The Atheist Pantheist

A remarkable day of connections on an abnormally warm afternoon this March.

Last year, I had a snatch of a song nagging at me. I was able to hear the guitar part for the bridge in my mind's ear, but that's all--no verse, no chorus, just that heavily syncopated guitar lick. Of course it stuck anonymously without surcease and would not leave me in peace. It sort of sounded like Led Zeppelin, or maybe Foreigner, but some poking around on YouTube got me nowhere. I ran it by a younger acquaintance, singing it out in da-da-da's to a bit of drumming on sofa arms. She thought it seemed familiar too but was unable to peg it.

It was just like Poe's Tell-Tale Heart:
It grew louder --louder --louder! And still the men chatted pleasantly, and smiled. Was it possible they heard not? Almighty God! --no, no! They heard! --they suspected! --they knew! --they were making a mockery of my horror!-this I thought, and this I think. But anything was better than this agony!
Somehow I was finally able to put the song out of my mind, chalked up as a lost cause.

So, taking advantage of the unseasonable weather, I went for a walk in the woods today. As I trudged alone, pondering what the point of anything is, a poem started to come to mind. What began the meditation was admiring the threadbare oaks (though the pin oaks, as is their wont, hadn't dropped their leaves over the winter) and basswoods, surprising two beautiful deer, hearing a hairy woodpecker, seeing a blue jay harass a gray squirrel (yeah!) and thinking how interconnected everything is for those who have eyes.

Bit by bit over the course of several miles the poem fell into place. A few mental corrections, a few false starts, a few backtracks, and by the end of the hike I had it all in place. From memory. Not bad for one so addled by a dissipated life.

No great surprise, I guess: it was Percy Bysshe Shelley with his gorgeous Love's Philosophy.
The fountains mingle with the river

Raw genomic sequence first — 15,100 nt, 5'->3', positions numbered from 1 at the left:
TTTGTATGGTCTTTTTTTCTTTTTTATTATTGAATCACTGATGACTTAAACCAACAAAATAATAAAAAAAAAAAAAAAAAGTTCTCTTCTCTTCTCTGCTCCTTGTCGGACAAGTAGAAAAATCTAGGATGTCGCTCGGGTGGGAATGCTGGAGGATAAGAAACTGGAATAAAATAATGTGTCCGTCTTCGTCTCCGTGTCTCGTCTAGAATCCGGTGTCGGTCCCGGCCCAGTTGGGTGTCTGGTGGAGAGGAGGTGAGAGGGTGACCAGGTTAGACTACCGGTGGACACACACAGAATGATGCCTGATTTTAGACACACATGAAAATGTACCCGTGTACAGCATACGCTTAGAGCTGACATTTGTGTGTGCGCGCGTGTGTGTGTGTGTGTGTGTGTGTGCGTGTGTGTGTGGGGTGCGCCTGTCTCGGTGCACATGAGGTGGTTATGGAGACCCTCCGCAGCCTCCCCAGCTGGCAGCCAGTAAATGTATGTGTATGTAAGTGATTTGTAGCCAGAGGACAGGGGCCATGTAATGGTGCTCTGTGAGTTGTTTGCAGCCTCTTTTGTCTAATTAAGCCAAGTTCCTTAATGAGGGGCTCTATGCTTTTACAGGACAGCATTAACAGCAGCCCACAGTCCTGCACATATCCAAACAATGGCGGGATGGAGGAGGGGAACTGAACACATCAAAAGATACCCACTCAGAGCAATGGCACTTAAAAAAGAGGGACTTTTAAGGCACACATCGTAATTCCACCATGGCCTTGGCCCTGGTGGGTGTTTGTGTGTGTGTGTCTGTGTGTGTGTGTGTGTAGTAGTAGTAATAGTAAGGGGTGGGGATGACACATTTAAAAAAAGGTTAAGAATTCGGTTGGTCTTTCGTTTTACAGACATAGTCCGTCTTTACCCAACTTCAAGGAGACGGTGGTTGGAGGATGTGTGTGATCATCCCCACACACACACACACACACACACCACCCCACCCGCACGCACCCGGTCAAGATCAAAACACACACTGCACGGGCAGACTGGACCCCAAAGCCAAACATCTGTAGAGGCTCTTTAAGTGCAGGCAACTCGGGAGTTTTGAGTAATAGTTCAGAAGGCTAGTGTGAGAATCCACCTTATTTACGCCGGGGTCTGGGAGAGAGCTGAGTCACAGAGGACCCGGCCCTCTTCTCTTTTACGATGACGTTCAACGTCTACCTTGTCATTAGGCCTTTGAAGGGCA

And the rivers with the Ocean,
The winds of Heaven mix for ever
With a sweet emotion;
Nothing in the world is single;
All things by a law divine
in one spirit meet and mingle.
Why not I with thine?
See the mountains kiss high Heaven
And the waves clasp one another;
No sister-flower would be forgiven
If it disdained its brother;
And the sunlight clasps the earth
And the moonbeams kiss the sea:
What is all this sweet work worth
If thou kiss not me?

--Percy Bysshe Shelley, 1820
What is it about this guy who so represents the importance of intellect as the legitimate basis of love?

So anyway, on the drive home I recited it again and again. Thinking of its meaning, for sure, but also reveling in its music. And then the fourth line struck a nerve:
"With a sweet emotion."
Sure enough, a quick check on the Web shows that the song which drove me up the wall last year is Sweet Emotion, by Aerosmith.

But wait, there's more! Once deciding to write this up, and while checking the publication date for Shelley's exquisite poem, I bumped into a cross-reference that blew me away.

Seems he wrote a tract while still in college, entitled The Necessity of Atheism. Even better, he was booted from Oxford for doing so. Sounds worth looking into, I thought. Upon reading a little more, I found Shelley stated,
There Is No God. This negation must be understood solely to affect a creative Deity. The hypothesis of a pervading Spirit co-eternal with the universe remains unshaken.
And there we are, the circle of today is complete. An atheist pantheist. Again, from the poem above:
All things by a law divine
in one spirit meet and mingle.
The same thought has often occurred to me. Note particularly how Shelley invokes "divine" and "Heaven" (twice in the piece). He makes it clear that these concepts are independent of sodden belief.

From these and other clues, I deduce that Shelley was assuredly a formalist, too. As the clincher, I draw your attention to "What is all this sweet work worth..." Note the word "work." Only the formalist works (creates); the Platonist merely accepts.

Next installment: The Ultimate Squash Match

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